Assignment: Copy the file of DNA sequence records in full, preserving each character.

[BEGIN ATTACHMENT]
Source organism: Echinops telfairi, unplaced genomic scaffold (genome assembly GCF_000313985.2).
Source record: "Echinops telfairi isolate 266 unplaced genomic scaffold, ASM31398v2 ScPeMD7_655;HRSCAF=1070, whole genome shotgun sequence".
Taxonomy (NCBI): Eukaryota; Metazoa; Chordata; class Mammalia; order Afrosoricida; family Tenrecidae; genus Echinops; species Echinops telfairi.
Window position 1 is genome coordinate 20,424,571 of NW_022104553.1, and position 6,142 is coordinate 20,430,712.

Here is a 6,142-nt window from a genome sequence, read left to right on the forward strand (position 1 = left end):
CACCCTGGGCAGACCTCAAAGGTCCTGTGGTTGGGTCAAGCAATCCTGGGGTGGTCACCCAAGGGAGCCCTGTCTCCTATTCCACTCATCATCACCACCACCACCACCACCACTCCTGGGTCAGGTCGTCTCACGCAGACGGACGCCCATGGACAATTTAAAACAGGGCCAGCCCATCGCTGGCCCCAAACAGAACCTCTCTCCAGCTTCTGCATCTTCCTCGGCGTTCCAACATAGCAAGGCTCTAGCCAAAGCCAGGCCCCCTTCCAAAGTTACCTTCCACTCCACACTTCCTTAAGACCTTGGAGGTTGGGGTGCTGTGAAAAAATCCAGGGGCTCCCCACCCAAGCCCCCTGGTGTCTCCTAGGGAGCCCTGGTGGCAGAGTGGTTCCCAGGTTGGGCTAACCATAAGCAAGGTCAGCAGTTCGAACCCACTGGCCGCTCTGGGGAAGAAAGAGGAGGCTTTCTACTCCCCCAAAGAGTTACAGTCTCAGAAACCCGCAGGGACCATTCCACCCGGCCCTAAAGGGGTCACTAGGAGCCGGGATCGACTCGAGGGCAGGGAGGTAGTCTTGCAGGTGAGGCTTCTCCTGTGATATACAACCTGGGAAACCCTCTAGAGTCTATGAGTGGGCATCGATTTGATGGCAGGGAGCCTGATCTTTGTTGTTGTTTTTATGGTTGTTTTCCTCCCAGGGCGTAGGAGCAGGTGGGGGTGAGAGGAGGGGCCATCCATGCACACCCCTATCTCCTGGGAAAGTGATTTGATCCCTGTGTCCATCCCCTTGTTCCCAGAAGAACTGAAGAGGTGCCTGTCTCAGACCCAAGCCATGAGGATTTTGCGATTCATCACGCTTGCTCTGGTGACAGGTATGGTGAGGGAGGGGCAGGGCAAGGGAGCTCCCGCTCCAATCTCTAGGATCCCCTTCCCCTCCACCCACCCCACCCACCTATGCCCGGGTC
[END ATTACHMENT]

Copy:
Source organism: Echinops telfairi, unplaced genomic scaffold (genome assembly GCF_000313985.2).
Source record: "Echinops telfairi isolate 266 unplaced genomic scaffold, ASM31398v2 ScPeMD7_655;HRSCAF=1070, whole genome shotgun sequence".
Taxonomy (NCBI): Eukaryota; Metazoa; Chordata; class Mammalia; order Afrosoricida; family Tenrecidae; genus Echinops; species Echinops telfairi.
Window position 1 is genome coordinate 20,424,571 of NW_022104553.1, and position 6,142 is coordinate 20,430,712.

Here is a 6,142-nt window from a genome sequence, read left to right on the forward strand (position 1 = left end):
CACCCTGGGCAGACCTCAAAGGTCCTGTGGTTGGGTCAAGCAATCCTGGGGTGGTCACCCAAGGGAGCCCTGTCTCCTATTCCACTCATCATCACCACCACCACCACCACCACTCCTGGGTCAGGTCGTCTCACGCAGACGGACGCCCATGGACAATTTAAAACAGGGCCAGCCCATCGCTGGCCCCAAACAGAACCTCTCTCCAGCTTCTGCATCTTCCTCGGCGTTCCAACATAGCAAGGCTCTAGCCAAAGCCAGGCCCCCTTCCAAAGTTACCTTCCACTCCACACTTCCTTAAGACCTTGGAGGTTGGGGTGCTGTGAAAAAATCCAGGGGCTCCCCACCCAAGCCCCCTGGTGTCTCCTAGGGAGCCCTGGTGGCAGAGTGGTTCCCAGGTTGGGCTAACCATAAGCAAGGTCAGCAGTTCGAACCCACTGGCCGCTCTGGGGAAGAAAGAGGAGGCTTTCTACTCCCCCAAAGAGTTACAGTCTCAGAAACCCGCAGGGACCATTCCACCCGGCCCTAAAGGGGTCACTAGGAGCCGGGATCGACTCGAGGGCAGGGAGGTAGTCTTGCAGGTGAGGCTTCTCCTGTGATATACAACCTGGGAAACCCTCTAGAGTCTATGAGTGGGCATCGATTTGATGGCAGGGAGCCTGATCTTTGTTGTTGTTTTTATGGTTGTTTTCCTCCCAGGGCGTAGGAGCAGGTGGGGGTGAGAGGAGGGGCCATCCATGCACACCCCTATCTCCTGGGAAAGTGATTTGATCCCTGTGTCCATCCCCTTGTTCCCAGAAGAACTGAAGAGGTGCCTGTCTCAGACCCAAGCCATGAGGATTTTGCGATTCATCACGCTTGCTCTGGTGACAGGTATGGTGAGGGAGGGGCAGGGCAAGGGAGCTCCCGCTCCAATCTCTAGGATCCCCTTCCCCTCCACCCACCCCACCCACCTATGCCCGGGTC